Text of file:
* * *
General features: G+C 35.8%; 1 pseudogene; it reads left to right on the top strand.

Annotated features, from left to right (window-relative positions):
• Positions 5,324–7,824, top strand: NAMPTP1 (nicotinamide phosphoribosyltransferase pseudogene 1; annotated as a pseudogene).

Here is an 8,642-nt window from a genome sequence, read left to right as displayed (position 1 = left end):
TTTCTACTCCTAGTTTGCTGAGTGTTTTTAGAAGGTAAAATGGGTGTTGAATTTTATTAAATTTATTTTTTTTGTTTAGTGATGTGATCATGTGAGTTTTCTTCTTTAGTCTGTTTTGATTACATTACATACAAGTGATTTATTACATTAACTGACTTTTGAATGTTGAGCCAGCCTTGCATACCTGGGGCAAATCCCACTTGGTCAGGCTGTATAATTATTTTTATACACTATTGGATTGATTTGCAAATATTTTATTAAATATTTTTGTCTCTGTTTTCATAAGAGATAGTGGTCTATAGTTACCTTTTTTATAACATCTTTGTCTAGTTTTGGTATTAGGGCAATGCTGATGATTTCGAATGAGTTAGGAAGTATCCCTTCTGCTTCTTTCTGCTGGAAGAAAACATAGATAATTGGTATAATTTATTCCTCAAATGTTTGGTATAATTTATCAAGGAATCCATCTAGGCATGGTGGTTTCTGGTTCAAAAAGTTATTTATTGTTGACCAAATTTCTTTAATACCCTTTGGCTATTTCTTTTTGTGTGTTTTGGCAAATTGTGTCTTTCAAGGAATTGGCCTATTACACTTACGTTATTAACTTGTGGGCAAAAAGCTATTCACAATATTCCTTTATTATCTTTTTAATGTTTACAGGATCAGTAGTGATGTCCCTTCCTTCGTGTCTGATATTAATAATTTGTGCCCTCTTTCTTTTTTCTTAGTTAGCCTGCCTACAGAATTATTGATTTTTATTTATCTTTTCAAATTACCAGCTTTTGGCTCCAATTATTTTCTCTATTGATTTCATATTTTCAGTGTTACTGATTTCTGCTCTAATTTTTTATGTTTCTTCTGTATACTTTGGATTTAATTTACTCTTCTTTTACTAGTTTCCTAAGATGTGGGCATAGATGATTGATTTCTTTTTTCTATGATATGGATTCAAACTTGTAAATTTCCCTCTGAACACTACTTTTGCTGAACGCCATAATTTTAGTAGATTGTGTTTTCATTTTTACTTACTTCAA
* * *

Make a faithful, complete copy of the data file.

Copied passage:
General features: G+C 35.8%; 1 pseudogene; it reads left to right on the top strand.

Annotated features, from left to right (window-relative positions):
• Positions 5,324–7,824, top strand: NAMPTP1 (nicotinamide phosphoribosyltransferase pseudogene 1; annotated as a pseudogene).

Here is an 8,642-nt window from a genome sequence, read left to right as displayed (position 1 = left end):
TTTCTACTCCTAGTTTGCTGAGTGTTTTTAGAAGGTAAAATGGGTGTTGAATTTTATTAAATTTATTTTTTTTGTTTAGTGATGTGATCATGTGAGTTTTCTTCTTTAGTCTGTTTTGATTACATTACATACAAGTGATTTATTACATTAACTGACTTTTGAATGTTGAGCCAGCCTTGCATACCTGGGGCAAATCCCACTTGGTCAGGCTGTATAATTATTTTTATACACTATTGGATTGATTTGCAAATATTTTATTAAATATTTTTGTCTCTGTTTTCATAAGAGATAGTGGTCTATAGTTACCTTTTTTATAACATCTTTGTCTAGTTTTGGTATTAGGGCAATGCTGATGATTTCGAATGAGTTAGGAAGTATCCCTTCTGCTTCTTTCTGCTGGAAGAAAACATAGATAATTGGTATAATTTATTCCTCAAATGTTTGGTATAATTTATCAAGGAATCCATCTAGGCATGGTGGTTTCTGGTTCAAAAAGTTATTTATTGTTGACCAAATTTCTTTAATACCCTTTGGCTATTTCTTTTTGTGTGTTTTGGCAAATTGTGTCTTTCAAGGAATTGGCCTATTACACTTACGTTATTAACTTGTGGGCAAAAAGCTATTCACAATATTCCTTTATTATCTTTTTAATGTTTACAGGATCAGTAGTGATGTCCCTTCCTTCGTGTCTGATATTAATAATTTGTGCCCTCTTTCTTTTTTCTTAGTTAGCCTGCCTACAGAATTATTGATTTTTATTTATCTTTTCAAATTACCAGCTTTTGGCTCCAATTATTTTCTCTATTGATTTCATATTTTCAGTGTTACTGATTTCTGCTCTAATTTTTTATGTTTCTTCTGTATACTTTGGATTTAATTTACTCTTCTTTTACTAGTTTCCTAAGATGTGGGCATAGATGATTGATTTCTTTTTTCTATGATATGGATTCAAACTTGTAAATTTCCCTCTGAACACTACTTTTGCTGAACGCCATAATTTTAGTAGATTGTGTTTTCATTTTTACTTACTTCAA